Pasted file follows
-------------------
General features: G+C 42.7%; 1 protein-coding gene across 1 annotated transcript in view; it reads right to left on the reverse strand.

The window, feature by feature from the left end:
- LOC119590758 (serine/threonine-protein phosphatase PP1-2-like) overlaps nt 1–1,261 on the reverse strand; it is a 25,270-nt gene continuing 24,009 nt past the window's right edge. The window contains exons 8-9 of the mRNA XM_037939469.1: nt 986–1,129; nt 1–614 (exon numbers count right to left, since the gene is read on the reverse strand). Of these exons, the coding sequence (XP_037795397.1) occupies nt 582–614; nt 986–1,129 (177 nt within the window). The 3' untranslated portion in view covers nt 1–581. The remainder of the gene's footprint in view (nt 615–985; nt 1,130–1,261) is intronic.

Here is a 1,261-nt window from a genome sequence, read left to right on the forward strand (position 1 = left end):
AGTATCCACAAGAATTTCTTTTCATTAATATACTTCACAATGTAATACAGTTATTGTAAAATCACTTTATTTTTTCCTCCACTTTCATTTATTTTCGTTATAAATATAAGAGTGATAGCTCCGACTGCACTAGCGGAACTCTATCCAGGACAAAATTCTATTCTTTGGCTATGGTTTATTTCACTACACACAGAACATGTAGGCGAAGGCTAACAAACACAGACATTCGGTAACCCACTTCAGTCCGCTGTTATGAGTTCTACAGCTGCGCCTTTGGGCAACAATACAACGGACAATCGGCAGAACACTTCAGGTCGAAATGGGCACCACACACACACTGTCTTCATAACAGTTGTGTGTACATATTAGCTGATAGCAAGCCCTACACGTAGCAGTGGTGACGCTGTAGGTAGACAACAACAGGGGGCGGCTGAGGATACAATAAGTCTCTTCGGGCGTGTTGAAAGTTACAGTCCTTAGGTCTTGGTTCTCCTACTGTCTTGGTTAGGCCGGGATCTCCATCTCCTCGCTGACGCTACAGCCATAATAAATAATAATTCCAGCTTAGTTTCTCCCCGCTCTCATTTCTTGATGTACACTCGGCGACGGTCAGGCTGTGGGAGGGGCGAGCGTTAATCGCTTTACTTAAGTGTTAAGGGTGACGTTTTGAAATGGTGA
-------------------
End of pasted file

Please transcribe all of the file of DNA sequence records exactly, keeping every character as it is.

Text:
General features: G+C 42.7%; 1 protein-coding gene across 1 annotated transcript in view; it reads right to left on the reverse strand.

The window, feature by feature from the left end:
- LOC119590758 (serine/threonine-protein phosphatase PP1-2-like) overlaps nt 1–1,261 on the reverse strand; it is a 25,270-nt gene continuing 24,009 nt past the window's right edge. The window contains exons 8-9 of the mRNA XM_037939469.1: nt 986–1,129; nt 1–614 (exon numbers count right to left, since the gene is read on the reverse strand). Of these exons, the coding sequence (XP_037795397.1) occupies nt 582–614; nt 986–1,129 (177 nt within the window). The 3' untranslated portion in view covers nt 1–581. The remainder of the gene's footprint in view (nt 615–985; nt 1,130–1,261) is intronic.

Here is a 1,261-nt window from a genome sequence, read left to right on the forward strand (position 1 = left end):
AGTATCCACAAGAATTTCTTTTCATTAATATACTTCACAATGTAATACAGTTATTGTAAAATCACTTTATTTTTTCCTCCACTTTCATTTATTTTCGTTATAAATATAAGAGTGATAGCTCCGACTGCACTAGCGGAACTCTATCCAGGACAAAATTCTATTCTTTGGCTATGGTTTATTTCACTACACACAGAACATGTAGGCGAAGGCTAACAAACACAGACATTCGGTAACCCACTTCAGTCCGCTGTTATGAGTTCTACAGCTGCGCCTTTGGGCAACAATACAACGGACAATCGGCAGAACACTTCAGGTCGAAATGGGCACCACACACACACTGTCTTCATAACAGTTGTGTGTACATATTAGCTGATAGCAAGCCCTACACGTAGCAGTGGTGACGCTGTAGGTAGACAACAACAGGGGGCGGCTGAGGATACAATAAGTCTCTTCGGGCGTGTTGAAAGTTACAGTCCTTAGGTCTTGGTTCTCCTACTGTCTTGGTTAGGCCGGGATCTCCATCTCCTCGCTGACGCTACAGCCATAATAAATAATAATTCCAGCTTAGTTTCTCCCCGCTCTCATTTCTTGATGTACACTCGGCGACGGTCAGGCTGTGGGAGGGGCGAGCGTTAATCGCTTTACTTAAGTGTTAAGGGTGACGTTTTGAAATGGTGA